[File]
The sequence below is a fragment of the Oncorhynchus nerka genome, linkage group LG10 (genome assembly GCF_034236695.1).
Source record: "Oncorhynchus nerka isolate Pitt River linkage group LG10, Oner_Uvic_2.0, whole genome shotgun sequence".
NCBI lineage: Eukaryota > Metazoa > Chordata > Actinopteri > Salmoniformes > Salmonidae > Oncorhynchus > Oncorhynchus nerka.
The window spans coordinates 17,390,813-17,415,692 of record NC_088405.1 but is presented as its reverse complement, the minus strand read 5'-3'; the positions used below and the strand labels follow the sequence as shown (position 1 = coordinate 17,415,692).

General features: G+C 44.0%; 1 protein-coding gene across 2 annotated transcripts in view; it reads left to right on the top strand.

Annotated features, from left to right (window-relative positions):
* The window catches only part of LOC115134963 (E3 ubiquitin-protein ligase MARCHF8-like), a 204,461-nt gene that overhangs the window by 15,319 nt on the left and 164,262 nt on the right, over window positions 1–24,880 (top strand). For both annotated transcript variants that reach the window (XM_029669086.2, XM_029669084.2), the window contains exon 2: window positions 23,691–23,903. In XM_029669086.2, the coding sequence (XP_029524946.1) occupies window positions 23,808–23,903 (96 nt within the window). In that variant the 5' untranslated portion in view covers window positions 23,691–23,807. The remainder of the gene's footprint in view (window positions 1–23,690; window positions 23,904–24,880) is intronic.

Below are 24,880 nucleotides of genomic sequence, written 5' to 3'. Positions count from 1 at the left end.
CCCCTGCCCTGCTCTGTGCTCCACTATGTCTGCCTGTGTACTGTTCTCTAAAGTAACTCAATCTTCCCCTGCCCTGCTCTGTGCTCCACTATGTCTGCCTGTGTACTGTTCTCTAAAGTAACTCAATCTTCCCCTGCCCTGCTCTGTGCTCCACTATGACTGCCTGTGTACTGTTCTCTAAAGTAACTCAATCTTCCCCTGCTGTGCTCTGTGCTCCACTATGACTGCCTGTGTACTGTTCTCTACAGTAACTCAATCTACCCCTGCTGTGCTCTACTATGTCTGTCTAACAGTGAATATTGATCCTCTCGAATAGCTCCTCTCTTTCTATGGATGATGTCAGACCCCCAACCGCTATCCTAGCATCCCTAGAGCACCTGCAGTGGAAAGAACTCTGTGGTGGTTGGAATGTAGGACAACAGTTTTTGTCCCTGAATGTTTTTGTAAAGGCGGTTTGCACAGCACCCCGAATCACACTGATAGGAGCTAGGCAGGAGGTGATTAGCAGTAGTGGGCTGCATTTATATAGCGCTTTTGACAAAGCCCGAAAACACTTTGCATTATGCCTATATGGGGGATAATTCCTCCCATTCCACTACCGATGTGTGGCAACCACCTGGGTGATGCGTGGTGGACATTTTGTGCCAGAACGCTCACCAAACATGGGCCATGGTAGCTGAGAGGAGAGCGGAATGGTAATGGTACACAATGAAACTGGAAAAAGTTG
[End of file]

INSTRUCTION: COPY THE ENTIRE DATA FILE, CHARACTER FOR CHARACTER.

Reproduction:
The sequence below is a fragment of the Oncorhynchus nerka genome, linkage group LG10 (genome assembly GCF_034236695.1).
Source record: "Oncorhynchus nerka isolate Pitt River linkage group LG10, Oner_Uvic_2.0, whole genome shotgun sequence".
NCBI lineage: Eukaryota > Metazoa > Chordata > Actinopteri > Salmoniformes > Salmonidae > Oncorhynchus > Oncorhynchus nerka.
The window spans coordinates 17,390,813-17,415,692 of record NC_088405.1 but is presented as its reverse complement, the minus strand read 5'-3'; the positions used below and the strand labels follow the sequence as shown (position 1 = coordinate 17,415,692).

General features: G+C 44.0%; 1 protein-coding gene across 2 annotated transcripts in view; it reads left to right on the top strand.

Annotated features, from left to right (window-relative positions):
* The window catches only part of LOC115134963 (E3 ubiquitin-protein ligase MARCHF8-like), a 204,461-nt gene that overhangs the window by 15,319 nt on the left and 164,262 nt on the right, over window positions 1–24,880 (top strand). For both annotated transcript variants that reach the window (XM_029669086.2, XM_029669084.2), the window contains exon 2: window positions 23,691–23,903. In XM_029669086.2, the coding sequence (XP_029524946.1) occupies window positions 23,808–23,903 (96 nt within the window). In that variant the 5' untranslated portion in view covers window positions 23,691–23,807. The remainder of the gene's footprint in view (window positions 1–23,690; window positions 23,904–24,880) is intronic.

Below are 24,880 nucleotides of genomic sequence, written 5' to 3'. Positions count from 1 at the left end.
CCCCTGCCCTGCTCTGTGCTCCACTATGTCTGCCTGTGTACTGTTCTCTAAAGTAACTCAATCTTCCCCTGCCCTGCTCTGTGCTCCACTATGTCTGCCTGTGTACTGTTCTCTAAAGTAACTCAATCTTCCCCTGCCCTGCTCTGTGCTCCACTATGACTGCCTGTGTACTGTTCTCTAAAGTAACTCAATCTTCCCCTGCTGTGCTCTGTGCTCCACTATGACTGCCTGTGTACTGTTCTCTACAGTAACTCAATCTACCCCTGCTGTGCTCTACTATGTCTGTCTAACAGTGAATATTGATCCTCTCGAATAGCTCCTCTCTTTCTATGGATGATGTCAGACCCCCAACCGCTATCCTAGCATCCCTAGAGCACCTGCAGTGGAAAGAACTCTGTGGTGGTTGGAATGTAGGACAACAGTTTTTGTCCCTGAATGTTTTTGTAAAGGCGGTTTGCACAGCACCCCGAATCACACTGATAGGAGCTAGGCAGGAGGTGATTAGCAGTAGTGGGCTGCATTTATATAGCGCTTTTGACAAAGCCCGAAAACACTTTGCATTATGCCTATATGGGGGATAATTCCTCCCATTCCACTACCGATGTGTGGCAACCACCTGGGTGATGCGTGGTGGACATTTTGTGCCAGAACGCTCACCAAACATGGGCCATGGTAGCTGAGAGGAGAGCGGAATGGTAATGGTACACAATGAAACTGGAAAAAGTTG